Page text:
Home » World » Travel chaos looms as rail workers vote overwhelmingly for national strike – World news

Travel chaos looms as rail workers vote overwhelmingly for national strike – World news

Travel chaos looms as rail workers vote overwhelmingly for national strike – World news

A nationwide rail strike has been voted through in a move that threatens travel chaos and could see all trains cancelled after 7pm.

The RMT union announced on Tuesday evening that its 40,000 members, across Network Rail and 13 out of 15 train operators, had voted overwhelmingly in favour of industrial action in a dispute over pay and working conditions.

These were Chiltern Railways, Cross Country Trains, Greater Anglia, LNER, East Midlands Railway, c2c, Great Western Railway, Northern Trains, South Eastern Railway, South Western Railway, TransPennine Express, Avanti West Coast and West Midlands Trains.

Members at Govia Thameslink (including Gatwick Express) voted against strikes but in favour of other forms of industrial action, while workers on the Isle of Wight’s Island Line (where the union has 30 members) rejected all forms of industrial action.

Union bosses will now decide when to call strikes – potentially starting in just two weeks – which will cripple the rail network.

It means that railways will only be able to open for 12 hours a day, instead of 24 hours. Services would run from 7am and 7pm, sources told The Telegraph.

As many as 80 per cent of routes would be scrapped, with those that remain open running a reduced service.

The union said it was the greatest endorsement for industrial action by railway workers since privatisation, and is believed to be the biggest rail strike since Margaret Thatcher was in office.

A total of 71 per cent of those balloted took part in the vote, with 89 per cent voting in favour of strike action and just 11 per cent voting against.

The union will now be demanding urgent talks with Network Rail and the 15 train operating companies.

‘Members want a decent pay rise, job security and no compulsory redundancies’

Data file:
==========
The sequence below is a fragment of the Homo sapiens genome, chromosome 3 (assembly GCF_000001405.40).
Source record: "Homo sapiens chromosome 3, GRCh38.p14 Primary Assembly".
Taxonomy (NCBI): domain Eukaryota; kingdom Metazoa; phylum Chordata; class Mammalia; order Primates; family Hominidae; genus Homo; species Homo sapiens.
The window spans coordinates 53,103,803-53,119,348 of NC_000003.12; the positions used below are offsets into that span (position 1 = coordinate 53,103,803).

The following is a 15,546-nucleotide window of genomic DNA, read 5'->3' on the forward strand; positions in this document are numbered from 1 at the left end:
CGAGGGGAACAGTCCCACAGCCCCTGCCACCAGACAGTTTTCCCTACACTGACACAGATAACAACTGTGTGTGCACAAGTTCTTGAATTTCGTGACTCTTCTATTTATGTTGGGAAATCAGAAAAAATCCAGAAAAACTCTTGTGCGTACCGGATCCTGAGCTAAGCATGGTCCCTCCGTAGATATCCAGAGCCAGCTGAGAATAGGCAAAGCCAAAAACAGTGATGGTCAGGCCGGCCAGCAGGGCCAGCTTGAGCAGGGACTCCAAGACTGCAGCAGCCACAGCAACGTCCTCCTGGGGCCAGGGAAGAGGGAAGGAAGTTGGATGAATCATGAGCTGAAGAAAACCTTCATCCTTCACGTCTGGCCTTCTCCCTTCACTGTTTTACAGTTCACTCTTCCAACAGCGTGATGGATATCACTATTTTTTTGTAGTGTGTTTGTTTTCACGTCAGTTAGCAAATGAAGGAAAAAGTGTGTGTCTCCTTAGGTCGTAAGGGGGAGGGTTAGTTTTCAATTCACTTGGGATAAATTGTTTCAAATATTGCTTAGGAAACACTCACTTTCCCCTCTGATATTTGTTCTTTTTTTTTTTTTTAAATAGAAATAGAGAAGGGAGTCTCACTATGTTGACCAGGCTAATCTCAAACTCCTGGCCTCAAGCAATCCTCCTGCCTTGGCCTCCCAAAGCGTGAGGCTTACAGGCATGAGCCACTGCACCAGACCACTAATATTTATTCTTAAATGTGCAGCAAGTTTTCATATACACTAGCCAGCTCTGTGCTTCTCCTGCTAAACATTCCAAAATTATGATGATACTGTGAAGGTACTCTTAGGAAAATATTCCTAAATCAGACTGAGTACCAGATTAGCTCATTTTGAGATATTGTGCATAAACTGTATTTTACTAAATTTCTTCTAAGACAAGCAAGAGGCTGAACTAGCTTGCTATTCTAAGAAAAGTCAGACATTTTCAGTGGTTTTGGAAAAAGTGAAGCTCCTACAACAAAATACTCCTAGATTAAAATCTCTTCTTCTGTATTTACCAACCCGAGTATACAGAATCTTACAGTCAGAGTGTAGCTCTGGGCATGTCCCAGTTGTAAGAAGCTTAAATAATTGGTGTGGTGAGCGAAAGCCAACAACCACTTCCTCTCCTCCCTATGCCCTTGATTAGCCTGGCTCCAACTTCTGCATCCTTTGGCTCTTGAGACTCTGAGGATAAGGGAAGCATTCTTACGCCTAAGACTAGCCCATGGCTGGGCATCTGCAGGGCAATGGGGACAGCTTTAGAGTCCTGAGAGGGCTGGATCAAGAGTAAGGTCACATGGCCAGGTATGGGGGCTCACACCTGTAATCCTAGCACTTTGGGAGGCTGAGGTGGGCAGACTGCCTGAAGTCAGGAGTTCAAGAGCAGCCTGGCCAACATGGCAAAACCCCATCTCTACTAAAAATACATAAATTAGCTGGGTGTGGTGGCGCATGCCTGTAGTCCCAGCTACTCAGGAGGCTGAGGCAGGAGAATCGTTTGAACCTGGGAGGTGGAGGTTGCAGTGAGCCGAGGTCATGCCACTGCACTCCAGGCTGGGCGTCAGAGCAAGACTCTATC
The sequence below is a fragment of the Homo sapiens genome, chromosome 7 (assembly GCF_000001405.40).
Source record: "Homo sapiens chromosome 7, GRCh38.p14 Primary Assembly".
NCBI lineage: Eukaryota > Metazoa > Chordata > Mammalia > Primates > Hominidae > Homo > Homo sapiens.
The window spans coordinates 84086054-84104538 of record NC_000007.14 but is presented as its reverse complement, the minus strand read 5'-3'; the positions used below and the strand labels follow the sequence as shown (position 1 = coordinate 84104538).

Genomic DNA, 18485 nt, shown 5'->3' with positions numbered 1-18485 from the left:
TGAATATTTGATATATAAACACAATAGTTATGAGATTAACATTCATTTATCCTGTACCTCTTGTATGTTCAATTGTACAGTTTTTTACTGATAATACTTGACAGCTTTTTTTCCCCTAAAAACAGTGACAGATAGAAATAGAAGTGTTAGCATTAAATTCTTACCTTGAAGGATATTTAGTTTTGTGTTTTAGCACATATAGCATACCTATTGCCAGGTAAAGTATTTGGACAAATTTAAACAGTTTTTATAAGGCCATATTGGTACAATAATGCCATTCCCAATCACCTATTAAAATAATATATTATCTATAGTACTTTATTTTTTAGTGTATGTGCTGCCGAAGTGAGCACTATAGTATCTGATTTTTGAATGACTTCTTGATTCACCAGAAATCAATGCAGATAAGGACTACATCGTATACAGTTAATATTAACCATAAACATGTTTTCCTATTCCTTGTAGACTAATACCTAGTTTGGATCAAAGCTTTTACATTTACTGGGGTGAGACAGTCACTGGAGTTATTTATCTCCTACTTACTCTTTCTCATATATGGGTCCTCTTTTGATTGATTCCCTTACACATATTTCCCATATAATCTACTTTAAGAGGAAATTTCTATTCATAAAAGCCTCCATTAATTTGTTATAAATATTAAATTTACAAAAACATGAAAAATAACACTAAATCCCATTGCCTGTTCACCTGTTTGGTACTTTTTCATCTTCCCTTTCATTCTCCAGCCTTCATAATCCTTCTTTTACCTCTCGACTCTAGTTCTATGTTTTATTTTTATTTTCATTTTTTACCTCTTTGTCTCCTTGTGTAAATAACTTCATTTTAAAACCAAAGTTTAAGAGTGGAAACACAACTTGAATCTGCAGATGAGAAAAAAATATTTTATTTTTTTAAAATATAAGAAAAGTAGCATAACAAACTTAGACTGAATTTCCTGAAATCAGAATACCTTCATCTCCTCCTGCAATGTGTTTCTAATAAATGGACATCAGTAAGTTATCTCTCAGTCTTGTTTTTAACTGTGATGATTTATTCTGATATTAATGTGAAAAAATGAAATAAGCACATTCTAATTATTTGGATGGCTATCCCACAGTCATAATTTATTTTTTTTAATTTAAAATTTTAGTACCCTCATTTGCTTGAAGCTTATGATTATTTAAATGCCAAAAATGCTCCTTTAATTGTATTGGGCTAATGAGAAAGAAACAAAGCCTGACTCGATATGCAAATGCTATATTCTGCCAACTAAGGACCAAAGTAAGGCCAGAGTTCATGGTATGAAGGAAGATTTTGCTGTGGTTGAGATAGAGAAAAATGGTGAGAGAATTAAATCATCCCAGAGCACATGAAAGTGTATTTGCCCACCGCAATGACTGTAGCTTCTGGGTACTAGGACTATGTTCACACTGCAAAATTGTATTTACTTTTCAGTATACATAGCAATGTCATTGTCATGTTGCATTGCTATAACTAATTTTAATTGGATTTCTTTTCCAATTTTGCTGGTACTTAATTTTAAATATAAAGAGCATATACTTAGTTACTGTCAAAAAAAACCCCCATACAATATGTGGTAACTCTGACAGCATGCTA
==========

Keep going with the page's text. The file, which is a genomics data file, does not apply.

Mick Lynch, the RMT general secretary, said: “Today’s overwhelming endorsement by railway workers is a vindication of the union’s approach and sends a clear message that members want a decent pay rise, job security and no compulsory redundancies.

“Our NEC will now meet to discuss a timetable for strike action from mid-June, but we sincerely hope ministers will encourage the employers to return to the negotiating table and hammer out a reasonable settlement with the RMT.”

The decision of train signallers to strike, the first time since the spring of 1998, was critical.

There are about 5,000 train signallers employed by Network Rail and they play a key role in allowing trains to depart from and arrive into stations.

It takes between six and eight months to train up a signaller and the contingency workforce only runs into the high hundreds.

Sources said that mainlines and suburban networks around major cities would prove to be the most resilient as stations in these areas tend to have more up-to-date technology. Many rural and regional stations still rely on Victorian signalling technology.

See also  Paralympic medallist Singharaj, five others denied visas; will miss Para Shooting World Cup in France

‘All disputes have to end in a settlement’

Mr Lynch said earlier on Tuesday the disruption could continue into next year.

“If there’s no settlement, then it will. All disputes have to end in a settlement and we are ready to negotiate that with those employers,” he told TalkTV.

He previously warned that a strike would “bring the country to a standstill”.

Plans to strike are already underway for Transport for London (TfL) staff. As many as 4,000 station staff will strike on Monday June 6, and the union has announced a ban on overtime working from June 3 to July 10, which will significantly reduce London Underground services.

The industrial  action is likely to force the closure of almost all stations in Zone 1 on what will be the first day back to work after the four-day Platinum Jubilee celebrations.

If all 4,000 members opt to strike, TfL may have to consider closing all underground stations for safety reasons.

A Department for Transport spokesperson said: “Strikes should always be the last resort, not the first, so it is hugely disappointing and premature that the RMT is calling for industrial action before even entering discussions.

“Taxpayers across the country contributed £16 billion to keep our railways running throughout the pandemic while ensuring not a single worker lost their job.

“The railway is still on life support, with passenger numbers 25% down, and anything that drives away even more of them risks killing services and jobs. Train travel for millions more people is now a choice, not a necessity. Strikes stop our customers choosing rail, and they might never return.

“We urge the RMT to reconsider and accept the invitation of industry talks, so we can find a solution that delivers for workers, passengers and taxpayers alike.”

Grant Shapps, the Transport Secretary, had urged the unions again on Tuesday to call off the planned strikes. “I’m looking to get this resolved, I want the unions to do that as well, I urge them not to call strikes,” he said. 

“I think it would be completely counterproductive to a railway which frankly is on life support and that could give it a heart attack.”

This is original news content created by Gurpreet Narwan on www.telegraph.co.uk, Newslogic.in or any author at newslogic.in has no rights over this content. This content is auto fetched from the original post, the link to the original post is given below.

Reference link